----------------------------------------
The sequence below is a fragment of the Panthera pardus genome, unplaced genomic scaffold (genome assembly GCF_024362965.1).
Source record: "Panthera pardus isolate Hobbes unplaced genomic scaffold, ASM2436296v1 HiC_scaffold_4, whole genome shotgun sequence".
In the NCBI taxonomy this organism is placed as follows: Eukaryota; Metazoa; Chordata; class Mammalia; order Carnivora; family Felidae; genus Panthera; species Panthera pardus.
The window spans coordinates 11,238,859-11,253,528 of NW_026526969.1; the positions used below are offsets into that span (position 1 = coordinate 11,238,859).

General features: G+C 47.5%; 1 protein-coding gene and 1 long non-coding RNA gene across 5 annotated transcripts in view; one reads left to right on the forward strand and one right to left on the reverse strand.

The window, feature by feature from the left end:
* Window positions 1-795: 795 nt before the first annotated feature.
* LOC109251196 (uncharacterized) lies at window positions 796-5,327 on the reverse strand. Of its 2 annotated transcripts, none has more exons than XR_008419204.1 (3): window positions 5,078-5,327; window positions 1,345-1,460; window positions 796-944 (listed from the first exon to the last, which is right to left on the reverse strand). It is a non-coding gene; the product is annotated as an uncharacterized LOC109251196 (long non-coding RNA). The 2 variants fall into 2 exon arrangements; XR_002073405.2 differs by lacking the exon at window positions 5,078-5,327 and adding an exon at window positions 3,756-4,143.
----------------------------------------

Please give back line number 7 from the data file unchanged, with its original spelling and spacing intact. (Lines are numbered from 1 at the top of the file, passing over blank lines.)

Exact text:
* Window positions 1-795: 795 nt before the first annotated feature.